While the advanced mining of data has come to play an important part in the screening process, we know its future role will probably not be a replacement for 100 percent physical screening. Instead, data analysis will steer the degree of existing screening requirements. The air cargo industry hopes this tool will become an important indicator dictating the actual level of physical screening that needs to occur before the shipment is actually loaded on a passenger flight.
In addition to air cargo security, many parts of the industry are working together on additional issues affecting the air freight industry. The Airforwarders Association recently joined forces with the Transportation Intermediaries Association for a Washington policy forum. The event brought together transportation professionals from different sectors to advocate for issues of critical importance to the transportation industry as a whole. In this case, participants advocated for an extension to the highway bill as well as other urgent issues including air cargo security.
Throughout the two-day event, more than 50 face-to-face meetings were held with congressional staff, officials from Customs and Border Protection, the TSA and the Federal Motor Carrier Safety Administration as well as senior members of the House of Representatives. The group’s primary concern was ensuring adequate and long-term funding of highway infrastructure improvements throughout the country. Air freight professionals realize shipments need good roads and adequate airport access to meet planes to get packages delivered. We need a long-term, well-funded legislative solution for this growing issue of concern.
The ongoing challenge of curbing carbon emissions remains a matter of primary concern for all countries. The industry needs a combined, thoughtful approach where all nations convene to draft sensible policies focused on improving air quality. We oppose the European Union Emissions Trading Scheme. The plan calls for requiring airlines to purchase carbon credits for flights accessing European airspace. This would increase passenger and freight costs with dubious benefits. We urge the EU to reconsider its proposal, opting instead for a more cooperative approach where all nations gather using the United Nations International Civil Aviation Organization as a venue to create a more globalized emissions policy.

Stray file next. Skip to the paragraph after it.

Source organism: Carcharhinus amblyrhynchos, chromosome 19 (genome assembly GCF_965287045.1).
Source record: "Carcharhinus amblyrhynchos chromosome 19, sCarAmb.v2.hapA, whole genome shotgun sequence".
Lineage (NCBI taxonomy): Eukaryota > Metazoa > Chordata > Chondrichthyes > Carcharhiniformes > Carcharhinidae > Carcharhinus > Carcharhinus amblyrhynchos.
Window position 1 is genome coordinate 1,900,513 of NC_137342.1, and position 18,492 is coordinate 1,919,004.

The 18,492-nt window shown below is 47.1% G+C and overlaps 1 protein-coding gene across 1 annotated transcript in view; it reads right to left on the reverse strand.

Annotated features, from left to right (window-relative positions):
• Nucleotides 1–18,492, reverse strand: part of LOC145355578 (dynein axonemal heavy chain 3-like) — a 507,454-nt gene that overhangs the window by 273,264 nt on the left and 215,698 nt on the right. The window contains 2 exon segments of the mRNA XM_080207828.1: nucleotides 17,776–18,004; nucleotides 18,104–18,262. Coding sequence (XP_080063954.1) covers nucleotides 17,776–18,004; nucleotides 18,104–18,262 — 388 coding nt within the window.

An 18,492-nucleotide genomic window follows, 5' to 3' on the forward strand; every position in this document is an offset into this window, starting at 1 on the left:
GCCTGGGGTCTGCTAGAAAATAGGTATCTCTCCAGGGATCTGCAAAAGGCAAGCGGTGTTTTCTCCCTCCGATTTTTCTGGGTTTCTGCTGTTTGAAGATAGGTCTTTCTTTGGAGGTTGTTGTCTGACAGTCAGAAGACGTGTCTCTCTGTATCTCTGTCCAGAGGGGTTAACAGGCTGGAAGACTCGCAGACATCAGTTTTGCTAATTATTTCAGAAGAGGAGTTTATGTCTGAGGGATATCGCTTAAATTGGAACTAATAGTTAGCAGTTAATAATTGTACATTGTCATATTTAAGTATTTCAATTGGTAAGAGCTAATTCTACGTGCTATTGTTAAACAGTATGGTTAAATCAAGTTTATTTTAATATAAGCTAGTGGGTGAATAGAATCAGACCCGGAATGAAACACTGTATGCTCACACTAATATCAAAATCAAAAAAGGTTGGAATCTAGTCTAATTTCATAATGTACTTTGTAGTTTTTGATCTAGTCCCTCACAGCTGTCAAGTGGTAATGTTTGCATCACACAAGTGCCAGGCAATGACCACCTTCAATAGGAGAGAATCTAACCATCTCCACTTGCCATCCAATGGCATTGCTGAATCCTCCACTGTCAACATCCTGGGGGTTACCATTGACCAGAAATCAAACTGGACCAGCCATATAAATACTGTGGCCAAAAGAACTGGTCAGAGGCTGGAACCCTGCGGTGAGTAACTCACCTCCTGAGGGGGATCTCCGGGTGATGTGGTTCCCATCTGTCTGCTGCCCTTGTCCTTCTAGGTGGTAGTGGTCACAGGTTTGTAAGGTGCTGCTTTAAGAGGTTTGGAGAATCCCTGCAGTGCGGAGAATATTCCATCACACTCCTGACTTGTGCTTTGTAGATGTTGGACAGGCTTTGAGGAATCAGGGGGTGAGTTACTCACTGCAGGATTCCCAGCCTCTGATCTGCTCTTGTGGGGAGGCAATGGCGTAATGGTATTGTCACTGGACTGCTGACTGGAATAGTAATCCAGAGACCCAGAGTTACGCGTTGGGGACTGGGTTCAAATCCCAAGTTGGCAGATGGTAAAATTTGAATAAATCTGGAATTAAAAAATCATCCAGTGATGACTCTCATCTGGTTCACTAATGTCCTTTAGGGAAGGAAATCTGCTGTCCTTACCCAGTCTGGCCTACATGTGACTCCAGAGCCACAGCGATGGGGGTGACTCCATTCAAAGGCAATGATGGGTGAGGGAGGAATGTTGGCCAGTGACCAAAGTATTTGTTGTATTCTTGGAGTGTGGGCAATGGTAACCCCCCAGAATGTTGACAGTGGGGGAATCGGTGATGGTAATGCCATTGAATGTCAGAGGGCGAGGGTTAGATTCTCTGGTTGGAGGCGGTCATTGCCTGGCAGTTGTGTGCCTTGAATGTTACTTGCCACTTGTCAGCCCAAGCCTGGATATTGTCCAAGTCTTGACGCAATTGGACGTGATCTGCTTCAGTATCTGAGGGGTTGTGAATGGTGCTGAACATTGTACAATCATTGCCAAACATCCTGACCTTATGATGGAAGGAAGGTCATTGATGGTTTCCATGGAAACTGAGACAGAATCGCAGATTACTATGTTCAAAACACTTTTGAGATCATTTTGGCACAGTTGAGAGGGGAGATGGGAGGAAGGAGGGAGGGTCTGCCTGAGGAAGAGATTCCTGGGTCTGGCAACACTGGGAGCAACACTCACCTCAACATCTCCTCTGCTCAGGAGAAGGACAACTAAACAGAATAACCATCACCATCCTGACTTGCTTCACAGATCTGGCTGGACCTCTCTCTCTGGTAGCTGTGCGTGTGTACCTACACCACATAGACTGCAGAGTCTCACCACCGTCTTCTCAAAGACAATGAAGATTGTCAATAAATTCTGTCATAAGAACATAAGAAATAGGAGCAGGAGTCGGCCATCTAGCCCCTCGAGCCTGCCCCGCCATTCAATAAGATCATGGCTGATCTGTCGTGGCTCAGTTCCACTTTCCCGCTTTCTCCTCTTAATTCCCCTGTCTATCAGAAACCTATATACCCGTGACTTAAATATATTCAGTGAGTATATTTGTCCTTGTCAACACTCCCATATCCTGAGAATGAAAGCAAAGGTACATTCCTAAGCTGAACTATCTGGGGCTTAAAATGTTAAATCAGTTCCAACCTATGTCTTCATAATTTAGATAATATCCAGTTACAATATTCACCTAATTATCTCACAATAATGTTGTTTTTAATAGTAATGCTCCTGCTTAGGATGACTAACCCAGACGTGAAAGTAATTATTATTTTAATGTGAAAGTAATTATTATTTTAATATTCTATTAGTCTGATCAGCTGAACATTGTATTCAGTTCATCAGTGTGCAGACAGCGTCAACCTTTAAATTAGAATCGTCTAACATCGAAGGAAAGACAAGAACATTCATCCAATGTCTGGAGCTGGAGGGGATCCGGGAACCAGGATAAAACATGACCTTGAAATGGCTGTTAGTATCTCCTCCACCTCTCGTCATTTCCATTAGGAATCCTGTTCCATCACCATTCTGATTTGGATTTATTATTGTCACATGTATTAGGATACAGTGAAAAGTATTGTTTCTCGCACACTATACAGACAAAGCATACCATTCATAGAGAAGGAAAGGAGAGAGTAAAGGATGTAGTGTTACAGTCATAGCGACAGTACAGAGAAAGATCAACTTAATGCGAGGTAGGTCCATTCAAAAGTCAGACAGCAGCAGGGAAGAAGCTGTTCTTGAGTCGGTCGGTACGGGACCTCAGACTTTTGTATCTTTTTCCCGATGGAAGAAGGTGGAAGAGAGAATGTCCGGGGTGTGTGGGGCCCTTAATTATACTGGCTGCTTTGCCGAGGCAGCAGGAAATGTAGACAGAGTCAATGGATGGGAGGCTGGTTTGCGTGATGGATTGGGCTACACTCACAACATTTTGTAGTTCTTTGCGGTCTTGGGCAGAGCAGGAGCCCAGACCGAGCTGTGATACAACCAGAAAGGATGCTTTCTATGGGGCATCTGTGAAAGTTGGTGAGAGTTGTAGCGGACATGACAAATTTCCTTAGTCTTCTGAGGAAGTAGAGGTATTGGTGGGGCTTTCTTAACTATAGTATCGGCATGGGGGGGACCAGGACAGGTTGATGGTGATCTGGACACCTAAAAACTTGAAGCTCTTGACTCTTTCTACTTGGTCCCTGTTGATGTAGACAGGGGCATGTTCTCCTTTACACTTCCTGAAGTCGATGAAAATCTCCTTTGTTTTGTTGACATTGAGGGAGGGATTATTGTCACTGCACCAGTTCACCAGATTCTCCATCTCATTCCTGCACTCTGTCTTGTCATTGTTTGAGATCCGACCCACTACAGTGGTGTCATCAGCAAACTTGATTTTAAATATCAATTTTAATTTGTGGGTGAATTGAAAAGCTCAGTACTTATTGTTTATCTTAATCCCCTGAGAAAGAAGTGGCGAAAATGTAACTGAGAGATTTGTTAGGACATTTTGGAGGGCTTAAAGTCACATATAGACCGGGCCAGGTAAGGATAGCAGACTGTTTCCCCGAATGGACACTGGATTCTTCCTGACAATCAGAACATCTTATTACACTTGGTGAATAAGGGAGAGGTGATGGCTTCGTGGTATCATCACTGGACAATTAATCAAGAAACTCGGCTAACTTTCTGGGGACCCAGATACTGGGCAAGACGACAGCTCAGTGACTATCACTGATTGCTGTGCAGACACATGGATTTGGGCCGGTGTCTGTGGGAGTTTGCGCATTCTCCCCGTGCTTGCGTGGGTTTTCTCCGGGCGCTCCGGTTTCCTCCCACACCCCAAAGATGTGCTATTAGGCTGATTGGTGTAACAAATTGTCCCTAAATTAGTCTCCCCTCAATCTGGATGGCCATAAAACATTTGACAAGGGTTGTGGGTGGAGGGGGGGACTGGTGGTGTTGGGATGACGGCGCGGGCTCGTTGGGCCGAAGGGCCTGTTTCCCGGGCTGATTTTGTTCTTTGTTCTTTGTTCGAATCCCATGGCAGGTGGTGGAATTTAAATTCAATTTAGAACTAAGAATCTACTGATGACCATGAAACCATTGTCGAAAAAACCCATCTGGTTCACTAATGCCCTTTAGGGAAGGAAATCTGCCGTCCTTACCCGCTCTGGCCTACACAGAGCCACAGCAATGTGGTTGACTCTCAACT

Finally, the air cargo industry anxiously awaits a more definitive indication that the world’s economy is improving.
Despite encouraging activity in 2010, last year was relatively disappointing as air cargo volumes sank along with most of the world’s economies. This resulted in less-than-expected shipments from the United States to Europe and from China to the United States. Early indications predict 2012 will be a year of recovery and change. Because wages and cost of manufacturing goods in China are increasing, many predict demand and production will shift to the western provinces and even to other countries in the region, such as Vietnam.
New free trade agreements with South Korea, Colombia and Panama also will create opportunities affecting air cargo volume in 2012. While the immediate effect of these new pacts is uncertain, most agree that ocean and air shipments are bound to increase as a result.
In addition, as costs in China increase, many forwarders are beginning to see customers shift manufacturing to Mexico and Latin America, bringing sourcing closer to the U.S. as a result.
Regardless of where the business originates, forwarders remain vigilant, constantly looking for new opportunities and ways to satisfy customers. Many realize that in order to be successful, they must offer all modes of transportation along with other services including storage, packing, and complex logistical planning.
As always, the key to our future is not just moving the box but thinking outside of it as well.
Brandon Fried is executive director of the Airforwarders Association in Washington. Contact him at email@example.com.